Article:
Honestly, if that is the level of humour that I should be chortling about, I’m very happy to be labelled as just ‘not getting it’ in favour of being a very proud feminist.

And how would you react if your manager said that to you? Well, not very positively. I know I wouldn’t.

Perhaps it is the ‘cut and thrust’ of the House of Commons? Lame response. As one of the people who doesn’t necessarily ‘enjoy’ the adversarial and frankly, childish response of our politicians waving and cheering like sheep in a  herd, I find it hard to understand the appeal of this rambunctiousness.  Oh, it’s tradition? Well, change it.

It is an indication that behaviour in the House of Commons follows a clear path from their schooldays. It is an attitude that automatically appeals to a certain type, and yes, a certain ‘class’ of person who feels comfortable in an environment where respect is a far distant imagination.

It is a work environment that encourages pieces like this in the Daily Telegraph. Seriously. Oh, what? I was supposed to find this ignorant and childish ‘blog’ by a major ‘quality’ newspaper which puts a little red ring around the breasts of a female MP and asks readers to ‘guess whose boobs these are?’ funny? Smacks of harassment to me. It actually sickens me.

Yes, sure, say I have ‘no sense of humour’ if that is your recourse but what kind of society condones this as humour? Not one I feel comfortable in and is ‘having a sense of humour’ so important that it can bypass respect, well, I’m happy to lack one.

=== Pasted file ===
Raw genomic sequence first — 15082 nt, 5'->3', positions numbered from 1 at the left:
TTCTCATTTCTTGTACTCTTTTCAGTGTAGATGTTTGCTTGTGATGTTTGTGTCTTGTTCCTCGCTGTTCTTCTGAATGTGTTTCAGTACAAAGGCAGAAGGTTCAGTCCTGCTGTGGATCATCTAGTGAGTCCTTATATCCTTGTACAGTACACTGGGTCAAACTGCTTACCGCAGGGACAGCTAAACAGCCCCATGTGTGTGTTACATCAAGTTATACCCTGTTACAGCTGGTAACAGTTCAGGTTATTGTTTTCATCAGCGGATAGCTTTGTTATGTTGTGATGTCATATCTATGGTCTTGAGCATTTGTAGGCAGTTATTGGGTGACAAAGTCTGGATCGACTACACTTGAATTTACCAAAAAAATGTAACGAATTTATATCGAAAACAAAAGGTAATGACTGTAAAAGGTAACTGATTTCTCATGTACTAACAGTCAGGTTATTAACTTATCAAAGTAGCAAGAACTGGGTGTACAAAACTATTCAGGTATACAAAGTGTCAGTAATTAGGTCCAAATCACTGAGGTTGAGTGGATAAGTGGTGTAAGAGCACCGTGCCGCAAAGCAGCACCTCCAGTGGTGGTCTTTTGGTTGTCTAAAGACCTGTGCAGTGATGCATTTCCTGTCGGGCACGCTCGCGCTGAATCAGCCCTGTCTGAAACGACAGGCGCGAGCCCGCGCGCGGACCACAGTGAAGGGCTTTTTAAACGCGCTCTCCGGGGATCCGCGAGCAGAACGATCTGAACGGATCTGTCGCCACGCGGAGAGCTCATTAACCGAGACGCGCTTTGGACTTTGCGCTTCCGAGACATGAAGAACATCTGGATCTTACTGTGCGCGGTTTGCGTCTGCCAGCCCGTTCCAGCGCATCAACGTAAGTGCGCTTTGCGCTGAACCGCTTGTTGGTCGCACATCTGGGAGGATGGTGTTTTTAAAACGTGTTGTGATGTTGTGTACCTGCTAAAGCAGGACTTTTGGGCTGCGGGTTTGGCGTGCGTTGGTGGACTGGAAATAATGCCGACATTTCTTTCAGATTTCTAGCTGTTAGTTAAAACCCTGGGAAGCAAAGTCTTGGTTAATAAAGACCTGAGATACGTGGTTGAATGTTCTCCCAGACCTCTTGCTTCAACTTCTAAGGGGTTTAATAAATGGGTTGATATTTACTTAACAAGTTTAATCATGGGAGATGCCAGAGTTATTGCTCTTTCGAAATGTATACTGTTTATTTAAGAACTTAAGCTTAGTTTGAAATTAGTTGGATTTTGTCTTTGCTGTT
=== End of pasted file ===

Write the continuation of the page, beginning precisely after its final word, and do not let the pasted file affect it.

Cameron talks of jokes and throw-away remarks but what he and the Daily Telegraph display is a lack of respect that he has probably never been party to by virtue of his position. The view of George Osborne laughing heartily at David Cameron’s intensely patronising ‘joke’ makes me realise how detached these politicians are from the reality of life in the UK at the moment.

We get the politicians we deserve though. That’s the tragedy. I just think we can do a whole lot better than these who seem to make a mockery of the political class of which they are members.

Leo Abse

We all have views that jump to mind when we speak of politicians – they are some of the least trusted of professions. It’s easy to be cynical when power is on the table, so to speak.